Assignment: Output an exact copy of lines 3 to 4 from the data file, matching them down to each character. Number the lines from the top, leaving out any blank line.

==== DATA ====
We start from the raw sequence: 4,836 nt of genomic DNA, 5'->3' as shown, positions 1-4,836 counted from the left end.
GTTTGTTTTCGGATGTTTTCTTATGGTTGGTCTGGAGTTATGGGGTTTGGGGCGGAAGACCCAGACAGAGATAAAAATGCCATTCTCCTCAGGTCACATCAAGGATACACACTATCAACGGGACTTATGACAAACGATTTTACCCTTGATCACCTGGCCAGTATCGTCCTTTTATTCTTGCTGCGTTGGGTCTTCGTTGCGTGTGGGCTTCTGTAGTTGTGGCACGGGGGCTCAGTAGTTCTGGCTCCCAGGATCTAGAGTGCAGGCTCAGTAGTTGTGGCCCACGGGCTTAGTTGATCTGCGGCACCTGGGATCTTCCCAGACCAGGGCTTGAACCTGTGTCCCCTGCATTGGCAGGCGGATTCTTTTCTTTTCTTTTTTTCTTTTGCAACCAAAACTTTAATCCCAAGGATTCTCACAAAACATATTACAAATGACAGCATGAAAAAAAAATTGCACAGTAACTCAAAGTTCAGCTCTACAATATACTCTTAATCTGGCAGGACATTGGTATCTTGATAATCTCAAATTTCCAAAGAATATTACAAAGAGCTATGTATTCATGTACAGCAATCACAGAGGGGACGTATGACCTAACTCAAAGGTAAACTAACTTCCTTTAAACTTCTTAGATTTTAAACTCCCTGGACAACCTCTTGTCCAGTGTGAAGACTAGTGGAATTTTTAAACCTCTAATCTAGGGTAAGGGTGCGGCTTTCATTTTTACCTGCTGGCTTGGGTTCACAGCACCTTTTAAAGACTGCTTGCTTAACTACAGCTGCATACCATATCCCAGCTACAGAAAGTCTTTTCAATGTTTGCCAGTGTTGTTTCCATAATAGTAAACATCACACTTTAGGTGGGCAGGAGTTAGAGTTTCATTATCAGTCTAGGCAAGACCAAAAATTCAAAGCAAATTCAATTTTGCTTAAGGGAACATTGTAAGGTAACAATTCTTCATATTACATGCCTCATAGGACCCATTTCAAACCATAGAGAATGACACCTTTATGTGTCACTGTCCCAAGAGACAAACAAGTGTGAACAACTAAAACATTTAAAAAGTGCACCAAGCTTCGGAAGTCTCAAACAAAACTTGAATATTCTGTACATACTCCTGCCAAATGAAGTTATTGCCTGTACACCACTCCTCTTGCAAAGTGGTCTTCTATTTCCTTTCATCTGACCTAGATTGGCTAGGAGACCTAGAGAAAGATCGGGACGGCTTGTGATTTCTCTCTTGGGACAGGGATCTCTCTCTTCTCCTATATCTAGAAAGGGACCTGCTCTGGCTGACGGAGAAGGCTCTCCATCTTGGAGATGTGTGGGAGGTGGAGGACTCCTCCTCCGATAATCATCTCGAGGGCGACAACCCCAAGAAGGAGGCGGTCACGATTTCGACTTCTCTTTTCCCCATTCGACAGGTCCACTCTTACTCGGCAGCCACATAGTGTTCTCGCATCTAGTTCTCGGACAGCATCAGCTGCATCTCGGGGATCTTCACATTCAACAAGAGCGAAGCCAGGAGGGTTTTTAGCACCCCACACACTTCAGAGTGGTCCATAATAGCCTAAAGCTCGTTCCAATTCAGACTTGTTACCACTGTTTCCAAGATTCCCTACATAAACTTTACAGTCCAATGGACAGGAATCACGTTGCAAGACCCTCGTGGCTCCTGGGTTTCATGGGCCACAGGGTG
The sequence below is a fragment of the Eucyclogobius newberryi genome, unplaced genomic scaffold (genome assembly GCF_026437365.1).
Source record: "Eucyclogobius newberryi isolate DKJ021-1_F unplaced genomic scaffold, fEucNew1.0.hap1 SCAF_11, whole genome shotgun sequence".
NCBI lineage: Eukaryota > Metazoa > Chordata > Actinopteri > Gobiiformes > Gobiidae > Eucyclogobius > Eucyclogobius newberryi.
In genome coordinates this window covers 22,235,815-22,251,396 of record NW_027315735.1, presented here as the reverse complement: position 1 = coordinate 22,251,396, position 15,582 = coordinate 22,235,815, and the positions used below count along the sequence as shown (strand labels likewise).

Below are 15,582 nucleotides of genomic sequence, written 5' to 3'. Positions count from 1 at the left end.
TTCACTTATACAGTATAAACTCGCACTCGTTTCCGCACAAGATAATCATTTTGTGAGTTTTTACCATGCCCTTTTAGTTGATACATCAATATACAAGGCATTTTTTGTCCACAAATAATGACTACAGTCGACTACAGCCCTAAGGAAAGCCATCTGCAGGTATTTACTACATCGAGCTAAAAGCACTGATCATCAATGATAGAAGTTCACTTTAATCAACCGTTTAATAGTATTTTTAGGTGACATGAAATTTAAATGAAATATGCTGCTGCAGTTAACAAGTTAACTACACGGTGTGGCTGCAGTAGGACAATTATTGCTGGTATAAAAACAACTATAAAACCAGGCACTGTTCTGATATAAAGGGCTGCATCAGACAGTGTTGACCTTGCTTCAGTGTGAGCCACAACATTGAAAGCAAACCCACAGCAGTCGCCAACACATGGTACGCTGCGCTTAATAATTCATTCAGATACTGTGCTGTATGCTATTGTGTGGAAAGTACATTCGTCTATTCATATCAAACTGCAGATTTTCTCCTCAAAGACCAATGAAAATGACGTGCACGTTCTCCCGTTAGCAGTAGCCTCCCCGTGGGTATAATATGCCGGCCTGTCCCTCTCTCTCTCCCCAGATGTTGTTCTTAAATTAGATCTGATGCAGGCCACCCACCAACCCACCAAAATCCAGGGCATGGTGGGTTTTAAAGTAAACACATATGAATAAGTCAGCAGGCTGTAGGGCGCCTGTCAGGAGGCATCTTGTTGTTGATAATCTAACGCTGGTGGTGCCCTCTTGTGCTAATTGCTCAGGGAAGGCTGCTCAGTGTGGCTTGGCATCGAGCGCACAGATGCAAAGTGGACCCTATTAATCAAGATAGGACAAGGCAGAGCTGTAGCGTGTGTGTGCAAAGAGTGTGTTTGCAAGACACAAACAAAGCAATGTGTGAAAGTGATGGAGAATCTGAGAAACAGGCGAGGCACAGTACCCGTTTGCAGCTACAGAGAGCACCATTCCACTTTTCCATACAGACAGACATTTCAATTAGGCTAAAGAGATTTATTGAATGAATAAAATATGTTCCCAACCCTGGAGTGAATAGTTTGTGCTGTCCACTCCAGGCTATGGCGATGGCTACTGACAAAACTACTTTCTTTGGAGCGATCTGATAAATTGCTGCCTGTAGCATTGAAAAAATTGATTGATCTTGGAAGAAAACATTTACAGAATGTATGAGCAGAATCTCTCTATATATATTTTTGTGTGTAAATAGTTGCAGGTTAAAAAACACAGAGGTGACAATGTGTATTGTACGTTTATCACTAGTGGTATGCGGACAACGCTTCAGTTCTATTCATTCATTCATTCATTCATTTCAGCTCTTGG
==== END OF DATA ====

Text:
The sequence below is a fragment of the Eucyclogobius newberryi genome, unplaced genomic scaffold (genome assembly GCF_026437365.1).
Source record: "Eucyclogobius newberryi isolate DKJ021-1_F unplaced genomic scaffold, fEucNew1.0.hap1 SCAF_11, whole genome shotgun sequence".